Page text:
Manitoba

Manitoba Hutterite colony backs off from proposal to buy shrinking Manitoba town

A Manitoba Hutterite colony has backed down from a proposal to buy and move into a shrinking rural town after getting less support than anticipated at a meeting with property owners this week.

Colony cites lack of support for proposal after meeting with residents of Mather, Man.

A Hutterite colony in southwestern Manitoba had proposed buying up all of the property in Mather, Man., in order to accommodate its growing population. (Google Maps)

A Manitoba Hutterite colony has backed down from a proposal to buy all of the property in a shrinking rural town after getting less support than anticipated at a meeting with residents this week.

The Willow Creek Colony wanted to purchase the entire nearby community of Mather, Man. — 170 kilometres southwest of Winnipeg — including houses, yards, the arena and infrastructure, in an effort to split and expand the colony.

More than 40 people — the majority of the town's residents — turned out to a meeting on Monday night to hear more about the proposal.

"I think some of them were confused," said Bob Yake, who owns an auto shop in the community. "There [were] tons of rumours."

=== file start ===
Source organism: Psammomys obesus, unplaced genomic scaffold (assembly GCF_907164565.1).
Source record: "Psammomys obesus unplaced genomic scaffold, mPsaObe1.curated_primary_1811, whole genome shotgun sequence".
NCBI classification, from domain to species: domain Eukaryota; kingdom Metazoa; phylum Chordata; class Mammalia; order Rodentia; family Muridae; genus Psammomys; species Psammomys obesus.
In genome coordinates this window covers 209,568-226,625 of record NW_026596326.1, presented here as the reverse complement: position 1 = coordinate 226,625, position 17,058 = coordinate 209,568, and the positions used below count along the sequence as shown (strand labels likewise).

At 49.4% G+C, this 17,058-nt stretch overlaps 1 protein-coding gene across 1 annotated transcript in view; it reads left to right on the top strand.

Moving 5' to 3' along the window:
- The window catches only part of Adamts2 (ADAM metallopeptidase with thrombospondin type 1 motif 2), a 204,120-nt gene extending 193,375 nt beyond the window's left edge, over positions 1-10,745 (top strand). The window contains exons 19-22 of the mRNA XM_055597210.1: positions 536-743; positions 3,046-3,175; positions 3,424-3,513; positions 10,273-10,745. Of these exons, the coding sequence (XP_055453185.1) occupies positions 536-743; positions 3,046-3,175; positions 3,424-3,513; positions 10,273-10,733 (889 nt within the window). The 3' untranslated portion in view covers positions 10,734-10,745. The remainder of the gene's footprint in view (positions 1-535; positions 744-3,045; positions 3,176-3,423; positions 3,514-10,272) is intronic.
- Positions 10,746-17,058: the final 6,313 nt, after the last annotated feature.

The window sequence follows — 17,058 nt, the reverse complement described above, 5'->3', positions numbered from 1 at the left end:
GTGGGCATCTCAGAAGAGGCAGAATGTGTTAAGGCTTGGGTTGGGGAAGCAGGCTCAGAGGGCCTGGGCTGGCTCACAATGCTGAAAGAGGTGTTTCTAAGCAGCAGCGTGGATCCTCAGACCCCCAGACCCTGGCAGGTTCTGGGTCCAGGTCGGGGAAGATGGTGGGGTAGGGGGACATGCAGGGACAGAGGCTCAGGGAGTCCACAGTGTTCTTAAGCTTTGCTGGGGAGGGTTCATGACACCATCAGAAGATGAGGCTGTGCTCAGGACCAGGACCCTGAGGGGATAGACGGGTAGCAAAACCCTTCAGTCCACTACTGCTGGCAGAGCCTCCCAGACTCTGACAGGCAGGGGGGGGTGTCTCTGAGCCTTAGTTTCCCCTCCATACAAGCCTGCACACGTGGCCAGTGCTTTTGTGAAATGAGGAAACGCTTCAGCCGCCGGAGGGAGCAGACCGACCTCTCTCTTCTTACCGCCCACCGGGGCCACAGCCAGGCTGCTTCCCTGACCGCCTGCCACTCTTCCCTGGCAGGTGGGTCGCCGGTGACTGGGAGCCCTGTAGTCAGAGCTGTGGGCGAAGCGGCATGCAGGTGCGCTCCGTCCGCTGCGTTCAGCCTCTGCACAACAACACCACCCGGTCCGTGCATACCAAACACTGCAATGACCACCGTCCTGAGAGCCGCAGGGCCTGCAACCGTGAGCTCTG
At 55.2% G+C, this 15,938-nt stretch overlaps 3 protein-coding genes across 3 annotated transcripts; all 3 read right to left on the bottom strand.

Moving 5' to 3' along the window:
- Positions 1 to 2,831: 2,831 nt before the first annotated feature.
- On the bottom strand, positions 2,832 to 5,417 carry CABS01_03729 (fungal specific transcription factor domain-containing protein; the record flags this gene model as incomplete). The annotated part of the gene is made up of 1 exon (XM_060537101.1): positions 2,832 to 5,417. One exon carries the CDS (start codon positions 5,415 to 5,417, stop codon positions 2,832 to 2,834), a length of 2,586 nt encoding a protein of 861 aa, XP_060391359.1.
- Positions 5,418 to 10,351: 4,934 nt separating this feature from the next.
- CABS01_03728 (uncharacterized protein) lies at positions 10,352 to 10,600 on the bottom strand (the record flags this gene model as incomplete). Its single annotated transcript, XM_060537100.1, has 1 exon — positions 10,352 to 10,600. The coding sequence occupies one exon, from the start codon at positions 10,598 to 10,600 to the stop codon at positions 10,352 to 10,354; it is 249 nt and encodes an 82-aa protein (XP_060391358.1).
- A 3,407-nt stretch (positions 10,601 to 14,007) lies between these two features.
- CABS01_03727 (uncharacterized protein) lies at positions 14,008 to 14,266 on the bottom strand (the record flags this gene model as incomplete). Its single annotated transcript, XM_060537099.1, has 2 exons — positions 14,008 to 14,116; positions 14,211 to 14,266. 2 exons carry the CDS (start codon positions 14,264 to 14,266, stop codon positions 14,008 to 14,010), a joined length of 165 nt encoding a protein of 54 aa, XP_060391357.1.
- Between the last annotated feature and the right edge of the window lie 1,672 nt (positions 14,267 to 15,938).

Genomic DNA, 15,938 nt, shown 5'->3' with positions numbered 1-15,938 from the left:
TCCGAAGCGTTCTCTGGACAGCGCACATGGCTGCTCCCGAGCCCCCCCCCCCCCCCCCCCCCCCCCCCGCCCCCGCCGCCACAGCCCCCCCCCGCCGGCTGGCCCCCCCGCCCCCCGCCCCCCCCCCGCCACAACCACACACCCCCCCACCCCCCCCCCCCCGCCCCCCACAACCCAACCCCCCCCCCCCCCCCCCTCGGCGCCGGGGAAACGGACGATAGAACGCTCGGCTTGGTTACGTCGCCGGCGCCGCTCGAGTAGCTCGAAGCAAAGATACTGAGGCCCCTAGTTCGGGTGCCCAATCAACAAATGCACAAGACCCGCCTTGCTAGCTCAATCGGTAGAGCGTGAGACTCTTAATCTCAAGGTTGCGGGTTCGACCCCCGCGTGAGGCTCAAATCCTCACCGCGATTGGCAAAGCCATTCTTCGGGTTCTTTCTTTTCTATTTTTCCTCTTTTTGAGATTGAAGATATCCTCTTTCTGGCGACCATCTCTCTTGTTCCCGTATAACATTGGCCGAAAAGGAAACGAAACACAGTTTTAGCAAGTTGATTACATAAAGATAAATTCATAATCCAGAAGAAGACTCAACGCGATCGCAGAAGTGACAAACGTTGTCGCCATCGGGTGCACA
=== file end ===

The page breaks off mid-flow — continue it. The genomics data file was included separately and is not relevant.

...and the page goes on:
The response was that not very many people were interested in receiving such an offer.- John Stewart, lawyer for Willow Creek

John Stewart, a lawyer with Winnipeg's  D'Arcy & Deacon who was representing the Willow Creek colony, told CBC News that all property owners were offered 1.5 times the assessed value of their properties as a start, but that there was room for individual negotiations. 

"The response was that not very many people were interested in receiving such an offer," he said on Thursday. 

Stewart said the purpose of the presentation on Monday was to give Mather residents and property owners the same information all at once. 

However, there simply wasn't enough interest for the colony to move forward.

"It's absolutely understandable," said Stewart. "Not everybody, when they get an offer to purchase their home, is looking to accept it." 

Residents moving on

Yake, 69, said there were concerns about the costs of relocating and whether or not the money being offered to property owners was enough.

Some, however, were on board, he said.

"I fully understand why," he said. "At the same time I think most of them fully understand for seven or eight of us ... it couldn't work.

"To relocate would be so expensive."

Hutterites are anabaptists who live minimalistic, self-sufficient and communal lives. The Willow Creek colony has grown too large to support its population, their neighbours were told.

When that happens, Hutterite colonies split up — usually starting in a new location which is then built up. It's unusual for a colony to offer to buy property in an existing community, experts have told CBC News.

Stewart said the colony doesn't have a Plan B right now, but will instead look to develop in other ways.

Yake said it appears residents of tiny Mather are moving on.

"I think it's getting back to kind of normal," he said. "I try not to get too wrapped up in emotion with it." 

With files from Karen Pauls and Ian Froese

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